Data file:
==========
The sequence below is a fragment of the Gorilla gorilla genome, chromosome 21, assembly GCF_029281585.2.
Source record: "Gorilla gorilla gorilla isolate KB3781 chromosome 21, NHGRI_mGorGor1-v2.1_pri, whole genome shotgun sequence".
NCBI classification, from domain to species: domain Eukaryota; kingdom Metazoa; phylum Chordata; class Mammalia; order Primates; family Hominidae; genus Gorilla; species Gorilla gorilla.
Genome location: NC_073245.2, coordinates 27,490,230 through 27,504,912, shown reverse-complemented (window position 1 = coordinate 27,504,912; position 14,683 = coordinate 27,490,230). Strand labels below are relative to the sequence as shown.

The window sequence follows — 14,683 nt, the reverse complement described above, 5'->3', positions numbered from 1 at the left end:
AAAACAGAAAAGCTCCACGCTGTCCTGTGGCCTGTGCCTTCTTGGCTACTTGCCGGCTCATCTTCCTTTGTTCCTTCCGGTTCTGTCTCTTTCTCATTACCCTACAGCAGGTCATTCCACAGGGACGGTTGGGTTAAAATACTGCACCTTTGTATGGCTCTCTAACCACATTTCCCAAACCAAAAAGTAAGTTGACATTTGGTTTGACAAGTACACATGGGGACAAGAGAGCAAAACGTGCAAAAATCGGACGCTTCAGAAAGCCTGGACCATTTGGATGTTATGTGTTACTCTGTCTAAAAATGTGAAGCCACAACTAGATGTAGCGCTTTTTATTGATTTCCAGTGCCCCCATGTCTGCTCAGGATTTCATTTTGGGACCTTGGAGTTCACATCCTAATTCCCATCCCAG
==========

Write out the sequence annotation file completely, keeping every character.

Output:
The sequence below is a fragment of the Gorilla gorilla genome, chromosome 21, assembly GCF_029281585.2.
Source record: "Gorilla gorilla gorilla isolate KB3781 chromosome 21, NHGRI_mGorGor1-v2.1_pri, whole genome shotgun sequence".
NCBI classification, from domain to species: domain Eukaryota; kingdom Metazoa; phylum Chordata; class Mammalia; order Primates; family Hominidae; genus Gorilla; species Gorilla gorilla.
Genome location: NC_073245.2, coordinates 27,490,230 through 27,504,912, shown reverse-complemented (window position 1 = coordinate 27,504,912; position 14,683 = coordinate 27,490,230). Strand labels below are relative to the sequence as shown.

The window sequence follows — 14,683 nt, the reverse complement described above, 5'->3', positions numbered from 1 at the left end:
AAAACAGAAAAGCTCCACGCTGTCCTGTGGCCTGTGCCTTCTTGGCTACTTGCCGGCTCATCTTCCTTTGTTCCTTCCGGTTCTGTCTCTTTCTCATTACCCTACAGCAGGTCATTCCACAGGGACGGTTGGGTTAAAATACTGCACCTTTGTATGGCTCTCTAACCACATTTCCCAAACCAAAAAGTAAGTTGACATTTGGTTTGACAAGTACACATGGGGACAAGAGAGCAAAACGTGCAAAAATCGGACGCTTCAGAAAGCCTGGACCATTTGGATGTTATGTGTTACTCTGTCTAAAAATGTGAAGCCACAACTAGATGTAGCGCTTTTTATTGATTTCCAGTGCCCCCATGTCTGCTCAGGATTTCATTTTGGGACCTTGGAGTTCACATCCTAATTCCCATCCCAG